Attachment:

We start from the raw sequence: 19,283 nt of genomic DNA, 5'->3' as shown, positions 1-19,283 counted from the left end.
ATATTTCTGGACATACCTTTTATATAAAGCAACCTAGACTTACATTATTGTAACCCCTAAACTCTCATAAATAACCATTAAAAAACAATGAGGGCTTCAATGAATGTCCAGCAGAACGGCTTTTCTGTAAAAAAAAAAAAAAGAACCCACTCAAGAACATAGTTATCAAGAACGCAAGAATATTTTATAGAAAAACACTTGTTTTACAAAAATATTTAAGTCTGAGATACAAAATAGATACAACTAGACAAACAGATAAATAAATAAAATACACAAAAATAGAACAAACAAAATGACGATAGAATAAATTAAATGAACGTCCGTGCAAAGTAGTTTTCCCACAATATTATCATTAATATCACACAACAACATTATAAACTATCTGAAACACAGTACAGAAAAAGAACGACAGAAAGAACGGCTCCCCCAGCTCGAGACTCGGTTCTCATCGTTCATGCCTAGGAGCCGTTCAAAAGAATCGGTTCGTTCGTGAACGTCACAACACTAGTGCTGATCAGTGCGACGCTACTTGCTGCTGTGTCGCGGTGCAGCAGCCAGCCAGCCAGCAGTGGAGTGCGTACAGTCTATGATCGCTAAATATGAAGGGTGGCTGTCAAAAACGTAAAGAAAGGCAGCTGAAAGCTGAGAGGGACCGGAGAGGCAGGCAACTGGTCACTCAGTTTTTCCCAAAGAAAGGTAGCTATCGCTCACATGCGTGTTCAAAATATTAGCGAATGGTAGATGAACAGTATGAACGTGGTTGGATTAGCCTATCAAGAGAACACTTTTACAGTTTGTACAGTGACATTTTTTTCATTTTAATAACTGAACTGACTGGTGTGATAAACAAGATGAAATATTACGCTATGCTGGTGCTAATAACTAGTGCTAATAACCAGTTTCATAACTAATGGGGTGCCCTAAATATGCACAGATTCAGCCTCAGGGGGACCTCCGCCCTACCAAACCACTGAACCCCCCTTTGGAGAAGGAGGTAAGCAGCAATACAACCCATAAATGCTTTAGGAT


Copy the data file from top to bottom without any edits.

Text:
We start from the raw sequence: 19,283 nt of genomic DNA, 5'->3' as shown, positions 1-19,283 counted from the left end.
ATATTTCTGGACATACCTTTTATATAAAGCAACCTAGACTTACATTATTGTAACCCCTAAACTCTCATAAATAACCATTAAAAAACAATGAGGGCTTCAATGAATGTCCAGCAGAACGGCTTTTCTGTAAAAAAAAAAAAAAGAACCCACTCAAGAACATAGTTATCAAGAACGCAAGAATATTTTATAGAAAAACACTTGTTTTACAAAAATATTTAAGTCTGAGATACAAAATAGATACAACTAGACAAACAGATAAATAAATAAAATACACAAAAATAGAACAAACAAAATGACGATAGAATAAATTAAATGAACGTCCGTGCAAAGTAGTTTTCCCACAATATTATCATTAATATCACACAACAACATTATAAACTATCTGAAACACAGTACAGAAAAAGAACGACAGAAAGAACGGCTCCCCCAGCTCGAGACTCGGTTCTCATCGTTCATGCCTAGGAGCCGTTCAAAAGAATCGGTTCGTTCGTGAACGTCACAACACTAGTGCTGATCAGTGCGACGCTACTTGCTGCTGTGTCGCGGTGCAGCAGCCAGCCAGCCAGCAGTGGAGTGCGTACAGTCTATGATCGCTAAATATGAAGGGTGGCTGTCAAAAACGTAAAGAAAGGCAGCTGAAAGCTGAGAGGGACCGGAGAGGCAGGCAACTGGTCACTCAGTTTTTCCCAAAGAAAGGTAGCTATCGCTCACATGCGTGTTCAAAATATTAGCGAATGGTAGATGAACAGTATGAACGTGGTTGGATTAGCCTATCAAGAGAACACTTTTACAGTTTGTACAGTGACATTTTTTTCATTTTAATAACTGAACTGACTGGTGTGATAAACAAGATGAAATATTACGCTATGCTGGTGCTAATAACTAGTGCTAATAACCAGTTTCATAACTAATGGGGTGCCCTAAATATGCACAGATTCAGCCTCAGGGGGACCTCCGCCCTACCAAACCACTGAACCCCCCTTTGGAGAAGGAGGTAAGCAGCAATACAACCCATAAATGCTTTAGGAT